Joy and our friend Madelene both commented on the disappearance of the once-ubiquitous fresh juice bars since their earliest trips to Mexico, and we fear juice’s place in the diet is being filled by refrescos, soda. I was depressed by the little dock restaurants in a tiny town we went to in Michoacan, all of which had virtually identical, factory-made signs declaring that you could buy Pepsi there (no Coke.  Pepsi owned that region) plus a few, typical foods; the one where we had lunch had no bebidas except refrescos and bottled water.  In San Miguel, there doesn’t seem to be a single restaurant that doesn’t serve fresh-squeezed limonada, and it seemed like cultural impoverishment to replace that with mass-produced sugar water.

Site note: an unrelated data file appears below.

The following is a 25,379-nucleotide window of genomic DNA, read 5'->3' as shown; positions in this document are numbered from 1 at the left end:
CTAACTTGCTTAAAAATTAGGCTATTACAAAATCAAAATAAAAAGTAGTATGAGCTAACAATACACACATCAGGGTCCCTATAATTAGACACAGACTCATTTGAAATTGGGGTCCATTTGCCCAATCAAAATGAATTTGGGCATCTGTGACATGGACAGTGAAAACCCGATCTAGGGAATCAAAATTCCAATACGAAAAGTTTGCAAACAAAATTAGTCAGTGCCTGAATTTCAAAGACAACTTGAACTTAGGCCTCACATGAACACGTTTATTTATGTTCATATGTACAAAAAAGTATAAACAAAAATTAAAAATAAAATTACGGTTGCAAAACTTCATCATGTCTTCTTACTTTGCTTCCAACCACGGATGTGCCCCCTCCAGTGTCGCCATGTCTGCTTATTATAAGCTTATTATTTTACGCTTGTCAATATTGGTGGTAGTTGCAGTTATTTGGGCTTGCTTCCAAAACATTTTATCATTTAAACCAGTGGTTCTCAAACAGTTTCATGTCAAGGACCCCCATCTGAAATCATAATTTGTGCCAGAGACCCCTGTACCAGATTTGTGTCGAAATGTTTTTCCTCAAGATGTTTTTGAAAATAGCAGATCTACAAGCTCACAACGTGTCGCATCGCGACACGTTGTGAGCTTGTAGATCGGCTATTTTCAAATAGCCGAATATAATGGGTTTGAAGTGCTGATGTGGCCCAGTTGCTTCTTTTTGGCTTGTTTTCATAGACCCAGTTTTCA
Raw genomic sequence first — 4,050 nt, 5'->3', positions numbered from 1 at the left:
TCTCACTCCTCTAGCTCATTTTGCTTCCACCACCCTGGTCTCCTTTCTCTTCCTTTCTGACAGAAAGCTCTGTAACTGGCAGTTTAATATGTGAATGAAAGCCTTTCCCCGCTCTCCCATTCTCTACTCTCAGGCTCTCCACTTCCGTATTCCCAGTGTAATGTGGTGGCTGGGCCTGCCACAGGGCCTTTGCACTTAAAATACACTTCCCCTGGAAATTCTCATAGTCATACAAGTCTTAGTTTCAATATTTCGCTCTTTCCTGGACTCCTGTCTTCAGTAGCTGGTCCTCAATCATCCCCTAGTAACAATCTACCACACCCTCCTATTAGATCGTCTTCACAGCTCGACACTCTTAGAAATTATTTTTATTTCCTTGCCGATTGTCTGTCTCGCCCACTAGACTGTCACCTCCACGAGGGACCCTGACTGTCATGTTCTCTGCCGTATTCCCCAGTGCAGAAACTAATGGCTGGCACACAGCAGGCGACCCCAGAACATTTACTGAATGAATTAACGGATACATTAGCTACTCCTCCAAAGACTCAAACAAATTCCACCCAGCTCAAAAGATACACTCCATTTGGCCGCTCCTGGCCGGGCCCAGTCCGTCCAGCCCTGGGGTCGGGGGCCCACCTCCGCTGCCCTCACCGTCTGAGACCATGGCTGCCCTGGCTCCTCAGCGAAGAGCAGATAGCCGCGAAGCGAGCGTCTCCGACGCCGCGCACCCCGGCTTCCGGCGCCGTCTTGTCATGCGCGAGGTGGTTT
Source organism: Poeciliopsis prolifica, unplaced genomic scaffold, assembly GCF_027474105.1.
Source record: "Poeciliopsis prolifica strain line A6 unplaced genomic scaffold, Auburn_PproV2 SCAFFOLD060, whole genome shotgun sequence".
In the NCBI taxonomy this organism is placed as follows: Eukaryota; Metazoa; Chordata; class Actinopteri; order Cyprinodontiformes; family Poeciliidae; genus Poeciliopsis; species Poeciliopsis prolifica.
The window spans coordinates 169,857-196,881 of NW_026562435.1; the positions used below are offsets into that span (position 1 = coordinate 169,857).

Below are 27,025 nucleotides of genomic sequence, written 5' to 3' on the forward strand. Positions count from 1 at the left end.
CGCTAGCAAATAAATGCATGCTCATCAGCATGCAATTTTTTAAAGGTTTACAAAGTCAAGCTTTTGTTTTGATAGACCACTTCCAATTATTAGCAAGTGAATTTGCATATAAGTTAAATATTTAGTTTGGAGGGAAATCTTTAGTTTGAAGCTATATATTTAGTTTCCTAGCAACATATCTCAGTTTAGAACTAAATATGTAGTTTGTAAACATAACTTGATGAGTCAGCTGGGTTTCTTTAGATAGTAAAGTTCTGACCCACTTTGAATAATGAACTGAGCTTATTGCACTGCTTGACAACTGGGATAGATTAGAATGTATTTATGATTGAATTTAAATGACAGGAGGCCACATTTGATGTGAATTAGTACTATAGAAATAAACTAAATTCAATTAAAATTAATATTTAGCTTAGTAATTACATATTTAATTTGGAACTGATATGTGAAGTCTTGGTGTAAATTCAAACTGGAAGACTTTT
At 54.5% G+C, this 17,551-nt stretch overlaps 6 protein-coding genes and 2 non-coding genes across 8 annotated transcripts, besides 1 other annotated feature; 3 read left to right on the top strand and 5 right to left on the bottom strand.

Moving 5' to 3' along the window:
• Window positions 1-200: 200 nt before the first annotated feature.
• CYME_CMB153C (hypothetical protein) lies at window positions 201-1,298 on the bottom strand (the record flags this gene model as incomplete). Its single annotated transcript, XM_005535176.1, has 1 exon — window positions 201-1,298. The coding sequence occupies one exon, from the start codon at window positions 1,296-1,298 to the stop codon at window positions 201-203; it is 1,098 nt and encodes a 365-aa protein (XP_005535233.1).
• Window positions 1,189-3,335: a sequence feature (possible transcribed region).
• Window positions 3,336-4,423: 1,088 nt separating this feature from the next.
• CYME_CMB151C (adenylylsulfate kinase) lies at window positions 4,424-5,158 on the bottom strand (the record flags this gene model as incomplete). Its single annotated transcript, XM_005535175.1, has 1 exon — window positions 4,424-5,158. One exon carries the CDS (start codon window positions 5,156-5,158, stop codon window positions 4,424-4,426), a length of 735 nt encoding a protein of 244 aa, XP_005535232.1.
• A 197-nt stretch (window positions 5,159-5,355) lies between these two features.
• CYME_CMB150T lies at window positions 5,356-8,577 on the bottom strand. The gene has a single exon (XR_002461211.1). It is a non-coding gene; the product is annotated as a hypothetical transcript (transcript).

I hope the stands make a comeback.  While there are only a couple in San Miguel, the produce tienda around the corner from our house sells fresh-squeezed orange, grapefruit, and carrot juice every morning.  (They’ve generally sold out by 1.)  One of the family works away at an electric juicer all morning, filling a cardboard box with citrus and carrot peels and three enormous pitchers with juice.  They pour it out into a smaller, marked pitcher to measure a liter or half-liter (12 pesos at the moment–$1 US), and pour it into a cup or, for a peso or two less, a bag for you.  Joy says in the ’80s when she visited Nicaragua, where things like disposable straws were an unaffordable luxury, people bought juice en bolsa and just snipped a hole in a bottom corner to drink it.  Here in middle-class San Miguel, they put a straw in before tying the top of the bag, and I walk down the street feeling, if not looking, like a local.

(#10 of 20 things I’ll miss about San Miguel)

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